Dirty, muddy, stinky, sweaty clothing are all part of being active in the Pacific Northwest. Our “mud season” extends from September through early July. Our relatively high humidity means sweat-soaked clothing year round. Keeping your clothing clean and neutral-smelling is tricky.
“Polypro” fabrics are great in that they are lightweight and dry quickly. But, their awesome wicking properties often result in a funky smell that leaves you wondering “is that really me?” One study suggests that the odor-causing bacteria that linger on sweaty clothing are different than the bugs associated with the sweat itself: “Corynebacterium is thought to be the main cause of armpit body odor, (yet) there was no Corynebacterium on the clothes. Instead, Staphylococcus flourished on cotton and poly, and Micrococcus, bacteria also known for making malodor, loved polyester.”
As a result of the stink, I periodically need to recycle a smelly but otherwise perfectly decent fitness wardrobe.
For stinky clothing, my go-to had been Nathan Sport Wash. Unfortunately, I’ve never been able to get it to work as advertised to get the odor out. The sweat stink remains, and actually smells worse to because of the Sport Wash’s perfume.
I’ve also used unscented generic HE detergent and Borax.
If you aren’t familiar, Borax is the trade name for a naturally occurring mineral that is an awesome multipurpose cleaner. Add warm water and it produces hydrogen peroxide, the “oxygen bleach” found in cleaners like OxiClean. For most laundry loads I add a scoop of Borax to HE liquid detergent. A scoop in the dishwasher has the same effect as expensive anti-spotting products. It’s also a great alternative to abrasive powders for cleaning sinks, toilet bowls, and pots and pans.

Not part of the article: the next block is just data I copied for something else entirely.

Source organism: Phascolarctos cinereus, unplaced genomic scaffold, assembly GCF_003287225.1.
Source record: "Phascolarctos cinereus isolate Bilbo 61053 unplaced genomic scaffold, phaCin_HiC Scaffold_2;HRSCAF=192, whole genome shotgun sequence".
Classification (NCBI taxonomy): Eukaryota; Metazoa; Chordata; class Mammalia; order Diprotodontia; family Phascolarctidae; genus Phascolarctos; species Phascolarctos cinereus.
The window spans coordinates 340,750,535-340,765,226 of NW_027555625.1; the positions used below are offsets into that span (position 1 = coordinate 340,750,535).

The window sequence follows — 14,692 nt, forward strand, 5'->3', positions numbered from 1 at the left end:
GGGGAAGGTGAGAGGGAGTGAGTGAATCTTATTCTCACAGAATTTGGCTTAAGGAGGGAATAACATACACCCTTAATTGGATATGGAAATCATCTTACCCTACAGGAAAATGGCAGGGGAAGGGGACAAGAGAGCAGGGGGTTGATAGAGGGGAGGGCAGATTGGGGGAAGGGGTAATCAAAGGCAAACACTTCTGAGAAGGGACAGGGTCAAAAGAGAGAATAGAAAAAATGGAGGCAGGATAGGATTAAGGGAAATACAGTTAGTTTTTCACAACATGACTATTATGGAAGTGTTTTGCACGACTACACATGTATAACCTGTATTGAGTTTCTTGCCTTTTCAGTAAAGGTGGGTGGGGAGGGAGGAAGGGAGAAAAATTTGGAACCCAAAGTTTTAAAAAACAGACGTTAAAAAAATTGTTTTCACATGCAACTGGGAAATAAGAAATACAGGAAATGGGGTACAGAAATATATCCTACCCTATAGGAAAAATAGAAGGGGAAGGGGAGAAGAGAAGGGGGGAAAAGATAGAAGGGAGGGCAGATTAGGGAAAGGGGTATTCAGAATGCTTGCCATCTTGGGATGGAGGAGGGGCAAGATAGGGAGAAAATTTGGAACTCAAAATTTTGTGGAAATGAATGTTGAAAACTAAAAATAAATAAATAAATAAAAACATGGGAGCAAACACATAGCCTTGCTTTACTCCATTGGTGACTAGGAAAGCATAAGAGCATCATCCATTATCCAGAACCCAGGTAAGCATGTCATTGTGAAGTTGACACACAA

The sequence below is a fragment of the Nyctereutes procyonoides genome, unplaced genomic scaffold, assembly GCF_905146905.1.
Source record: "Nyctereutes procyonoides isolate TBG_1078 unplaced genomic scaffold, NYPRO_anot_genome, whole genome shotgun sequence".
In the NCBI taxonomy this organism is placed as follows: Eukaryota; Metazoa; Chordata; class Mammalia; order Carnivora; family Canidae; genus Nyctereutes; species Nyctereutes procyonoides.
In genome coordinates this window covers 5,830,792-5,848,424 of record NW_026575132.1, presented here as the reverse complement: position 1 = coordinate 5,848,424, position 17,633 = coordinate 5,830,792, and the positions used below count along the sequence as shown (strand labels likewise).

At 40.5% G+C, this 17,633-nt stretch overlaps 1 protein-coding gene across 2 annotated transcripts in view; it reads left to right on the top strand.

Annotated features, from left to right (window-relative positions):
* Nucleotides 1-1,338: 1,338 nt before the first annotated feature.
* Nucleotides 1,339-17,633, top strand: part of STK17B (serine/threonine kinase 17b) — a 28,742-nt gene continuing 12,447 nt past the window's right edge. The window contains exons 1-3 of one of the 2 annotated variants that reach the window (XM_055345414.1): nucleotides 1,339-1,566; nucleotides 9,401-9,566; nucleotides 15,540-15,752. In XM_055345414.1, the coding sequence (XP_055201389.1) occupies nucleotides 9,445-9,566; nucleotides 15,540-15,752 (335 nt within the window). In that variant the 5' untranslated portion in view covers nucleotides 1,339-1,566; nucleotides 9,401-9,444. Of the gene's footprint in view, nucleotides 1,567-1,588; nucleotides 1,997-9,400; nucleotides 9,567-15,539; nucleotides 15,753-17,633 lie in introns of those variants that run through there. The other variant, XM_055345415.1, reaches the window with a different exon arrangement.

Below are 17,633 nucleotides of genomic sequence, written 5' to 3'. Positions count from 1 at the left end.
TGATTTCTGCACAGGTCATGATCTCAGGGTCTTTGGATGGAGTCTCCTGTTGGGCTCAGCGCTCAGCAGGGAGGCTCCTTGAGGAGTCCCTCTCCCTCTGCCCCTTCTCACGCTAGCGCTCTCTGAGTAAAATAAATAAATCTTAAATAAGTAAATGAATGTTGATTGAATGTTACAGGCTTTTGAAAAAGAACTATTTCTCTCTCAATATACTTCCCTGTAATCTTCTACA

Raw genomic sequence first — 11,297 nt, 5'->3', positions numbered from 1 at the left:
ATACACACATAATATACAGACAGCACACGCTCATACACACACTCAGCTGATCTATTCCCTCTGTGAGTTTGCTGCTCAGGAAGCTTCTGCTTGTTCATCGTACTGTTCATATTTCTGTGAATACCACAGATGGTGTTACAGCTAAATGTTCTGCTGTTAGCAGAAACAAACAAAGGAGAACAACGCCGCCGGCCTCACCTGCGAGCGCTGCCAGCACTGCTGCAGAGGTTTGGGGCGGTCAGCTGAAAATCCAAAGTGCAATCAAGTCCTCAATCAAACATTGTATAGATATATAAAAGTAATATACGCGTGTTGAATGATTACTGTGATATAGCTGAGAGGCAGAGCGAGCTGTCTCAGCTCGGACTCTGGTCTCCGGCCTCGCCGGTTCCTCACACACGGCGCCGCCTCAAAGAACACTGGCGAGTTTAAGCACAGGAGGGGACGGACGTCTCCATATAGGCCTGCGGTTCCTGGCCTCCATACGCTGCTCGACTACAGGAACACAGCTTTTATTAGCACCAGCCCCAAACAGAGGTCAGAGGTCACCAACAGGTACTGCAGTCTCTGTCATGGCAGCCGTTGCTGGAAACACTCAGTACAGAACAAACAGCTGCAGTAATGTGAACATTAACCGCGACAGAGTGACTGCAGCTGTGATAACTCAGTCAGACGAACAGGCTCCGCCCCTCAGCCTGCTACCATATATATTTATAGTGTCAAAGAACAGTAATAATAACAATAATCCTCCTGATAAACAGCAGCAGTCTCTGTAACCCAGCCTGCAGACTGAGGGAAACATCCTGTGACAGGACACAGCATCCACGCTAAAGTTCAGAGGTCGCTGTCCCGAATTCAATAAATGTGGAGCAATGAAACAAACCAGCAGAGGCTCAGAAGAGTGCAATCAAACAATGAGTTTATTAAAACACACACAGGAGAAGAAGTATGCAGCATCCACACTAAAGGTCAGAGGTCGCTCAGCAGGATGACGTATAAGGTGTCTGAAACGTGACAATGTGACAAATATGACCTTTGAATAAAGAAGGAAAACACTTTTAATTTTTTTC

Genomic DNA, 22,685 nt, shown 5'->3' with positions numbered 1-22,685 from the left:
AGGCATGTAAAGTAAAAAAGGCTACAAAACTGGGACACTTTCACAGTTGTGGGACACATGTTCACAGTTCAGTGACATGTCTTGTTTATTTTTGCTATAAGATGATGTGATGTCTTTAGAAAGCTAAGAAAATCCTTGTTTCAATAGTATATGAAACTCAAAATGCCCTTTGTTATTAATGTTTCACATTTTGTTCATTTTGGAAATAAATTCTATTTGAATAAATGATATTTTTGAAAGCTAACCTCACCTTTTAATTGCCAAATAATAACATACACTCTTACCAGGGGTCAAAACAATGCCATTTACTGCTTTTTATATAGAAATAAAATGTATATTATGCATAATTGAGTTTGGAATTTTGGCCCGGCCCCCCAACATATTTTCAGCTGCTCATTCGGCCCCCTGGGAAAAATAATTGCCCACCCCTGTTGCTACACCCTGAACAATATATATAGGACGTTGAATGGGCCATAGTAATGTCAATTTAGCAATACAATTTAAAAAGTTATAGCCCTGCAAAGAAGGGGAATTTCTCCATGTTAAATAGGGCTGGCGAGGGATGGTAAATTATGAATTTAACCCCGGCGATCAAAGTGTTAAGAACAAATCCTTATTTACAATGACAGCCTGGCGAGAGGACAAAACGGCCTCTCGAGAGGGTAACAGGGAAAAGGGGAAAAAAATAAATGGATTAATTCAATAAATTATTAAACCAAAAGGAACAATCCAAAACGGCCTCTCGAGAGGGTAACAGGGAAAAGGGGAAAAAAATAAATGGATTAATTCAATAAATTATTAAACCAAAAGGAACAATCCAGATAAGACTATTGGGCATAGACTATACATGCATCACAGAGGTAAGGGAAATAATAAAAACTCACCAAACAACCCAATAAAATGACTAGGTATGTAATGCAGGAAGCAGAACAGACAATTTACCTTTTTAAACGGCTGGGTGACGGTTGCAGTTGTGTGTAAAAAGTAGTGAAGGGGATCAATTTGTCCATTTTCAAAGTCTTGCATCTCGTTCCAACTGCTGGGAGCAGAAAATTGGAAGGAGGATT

I love Borax, but I haven’t been able to figure out a way to get it to eliminate the offensive stink from technical wear.
Last summer I got a product sample from Defunkify Active Wash and I experimented with different combinations of washer settings and detergents to see whether I could conque the funk once and for all. I initially got mixed results with Active Wash–one time it seemed to work as advertised, then next time not. After emailing back and forth with their staff I tried the “heavy duty” washing machine setting. The heavy duty setting (on a Kenmore front-loading machine) uses hot water during the cleaning phase, and lasts two hours (versus warm water and 56 minutes for the “normal” setting.)
The result: The longer agitation time makes a huge difference. Active Wash eliminates the stink, whereas there was no change with HE detergent and Borax. Eric Sach, (now former) owner of The Balanced Athlete in Renton (which sold Active Wash) says he gets the same result.
Here are recommendations for keeping your tech clothing and gear clean and neutral-smelling:
Ideally, wash the workout clothes immediately after the activity so the malodorous Micrococcus don’t have time to stimulate stink. If an immediate wash isn’t possible, air dry the clothing before tossing it in the laundry bin. Sweaty tech clothing in a laundry bin is just gonna fester.